Down-payment dollar amounts have increased most in Nashville

Three of the five metros where down payments increased most in July from a year earlier are in New York or New Jersey. The typical down payment was $64,250 in Nashville, Tennessee in July, up nearly 40% from a year earlier —the biggest increase of the metros in Redfin’s analysis. It’s followed by Newark, New jersey ($90,000, up 36.4% year over year), New York City ($197,875, up 34.8%), New Brunswick, New Jersey ($90,000, up 34.3%), and Charlotte, North Carolina ($48,200, up 32.6%).

Down payments fell from 2021 or stayed the same in seven of the 40 metros in Redfin’s analysis, mostly in California. The typical down payment was $55,000 in Riverside, California, down 15.4% year-over-year —the biggest decline of the metros in the analysis. Next comes San Francisco, where the typical down payment of $364,000 was down 7.8% year-over-year. It’s followed by Oakland ($208,775, down 7.7% year-over-year), Warren, Michigan ($25,500, down 7.3%), Detroit, Michigan ($14,250, down 5.2%), and Seattle, Washington ($157,500, down 2.4%). The typical down payment in San Jose, California was $330,000, unchanged from a year earlier.

Down payments likely fell from a year earlier or stayed the same in expensive places like San Francisco and Seattle because they are cooling quicker than other U.S. housing markets, with sale prices starting to decline in the Bay Area.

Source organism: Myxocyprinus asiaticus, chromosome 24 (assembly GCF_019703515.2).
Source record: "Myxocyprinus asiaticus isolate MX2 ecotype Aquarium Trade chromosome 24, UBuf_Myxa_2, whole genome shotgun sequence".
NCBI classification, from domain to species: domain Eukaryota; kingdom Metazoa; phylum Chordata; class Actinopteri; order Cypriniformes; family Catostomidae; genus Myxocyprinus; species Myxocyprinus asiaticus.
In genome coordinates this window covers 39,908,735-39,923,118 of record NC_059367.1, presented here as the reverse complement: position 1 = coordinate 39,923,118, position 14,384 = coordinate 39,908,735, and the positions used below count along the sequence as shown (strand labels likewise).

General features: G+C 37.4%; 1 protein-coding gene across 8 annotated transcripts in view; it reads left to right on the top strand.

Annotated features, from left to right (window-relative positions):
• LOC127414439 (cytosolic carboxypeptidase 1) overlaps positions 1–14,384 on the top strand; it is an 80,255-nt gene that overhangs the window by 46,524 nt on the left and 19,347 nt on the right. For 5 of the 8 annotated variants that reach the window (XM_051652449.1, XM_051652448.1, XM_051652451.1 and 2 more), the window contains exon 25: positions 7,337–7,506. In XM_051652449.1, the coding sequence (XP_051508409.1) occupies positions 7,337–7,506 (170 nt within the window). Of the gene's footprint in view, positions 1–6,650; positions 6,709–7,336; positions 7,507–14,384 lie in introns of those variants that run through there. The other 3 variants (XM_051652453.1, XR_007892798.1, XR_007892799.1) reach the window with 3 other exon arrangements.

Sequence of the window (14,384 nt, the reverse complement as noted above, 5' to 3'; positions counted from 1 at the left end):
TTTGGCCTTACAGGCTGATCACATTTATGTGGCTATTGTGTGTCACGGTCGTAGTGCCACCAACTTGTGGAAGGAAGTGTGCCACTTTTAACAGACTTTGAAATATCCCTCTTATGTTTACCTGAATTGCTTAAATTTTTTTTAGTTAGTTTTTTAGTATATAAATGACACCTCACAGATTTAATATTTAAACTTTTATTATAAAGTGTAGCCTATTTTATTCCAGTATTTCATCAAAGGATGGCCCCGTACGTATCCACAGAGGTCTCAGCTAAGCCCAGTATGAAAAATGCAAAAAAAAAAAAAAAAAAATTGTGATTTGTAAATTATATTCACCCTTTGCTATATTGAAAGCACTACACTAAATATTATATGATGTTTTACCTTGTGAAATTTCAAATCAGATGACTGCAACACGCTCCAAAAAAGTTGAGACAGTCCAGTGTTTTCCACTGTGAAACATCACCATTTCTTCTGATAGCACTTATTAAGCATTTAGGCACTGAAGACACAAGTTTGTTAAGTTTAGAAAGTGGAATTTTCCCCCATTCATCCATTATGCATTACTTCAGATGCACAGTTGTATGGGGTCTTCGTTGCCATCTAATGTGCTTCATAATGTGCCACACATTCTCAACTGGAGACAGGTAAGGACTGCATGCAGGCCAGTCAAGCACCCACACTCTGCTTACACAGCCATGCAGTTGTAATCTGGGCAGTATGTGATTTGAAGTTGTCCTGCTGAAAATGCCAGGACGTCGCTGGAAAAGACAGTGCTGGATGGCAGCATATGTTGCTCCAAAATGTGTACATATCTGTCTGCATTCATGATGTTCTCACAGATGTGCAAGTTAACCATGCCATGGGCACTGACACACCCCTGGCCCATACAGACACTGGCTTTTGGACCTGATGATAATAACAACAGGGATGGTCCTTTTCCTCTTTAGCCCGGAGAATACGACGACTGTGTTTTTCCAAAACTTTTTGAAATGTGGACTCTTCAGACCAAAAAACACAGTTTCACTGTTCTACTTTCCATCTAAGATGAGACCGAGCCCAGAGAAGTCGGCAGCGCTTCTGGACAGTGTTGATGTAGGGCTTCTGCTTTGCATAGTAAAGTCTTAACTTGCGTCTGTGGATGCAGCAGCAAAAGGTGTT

Denver has seen the biggest uptick in down-payment percentages

In percentage terms, down payments increased most in Denver. The typical Denver homebuyer made a 20% down payment in July, up from 15% a year earlier. It’s followed by Baltimore, where the typical buyer put 8.4% down, up from 5% a year earlier. Charlotte, North Carolina (13%, up from 10.1%), Nashville, Tennessee (15%, up from 12.1%) and Newark, New Jersey (20%, up almost 18%) round out the top five.

Down-payment percentages declined year over year in five of the metros in the analysis. The median down payment percentage dropped to 10% from 15% in Riverside, California. Next comes Detroit, Michigan, where the median down payment percentage dropped to 5% from about 7% a year earlier. It also declined in Las Vegas, San Jose, California, and Milwaukee.

To read the full report, including more charts, metro-level data and methodology, click here.

About Author: Demetria Lester

Demetria C. Lester is a reporter for DS News and MReport, with more than six years of writing experience. She has served as Editor-in-Chief at Northlake College and staff writer at her alma mater, the University of Texas at Arlington. She has covered events such as the Byron Nelson, Pac-12 Conferences, the Women in Dallas Film Festival, to freelance work with the Dallas Wings and D Magazine. Currently located in Dallas, Texas, she is an avid jazz lover and reader. She can be reached at [email protected]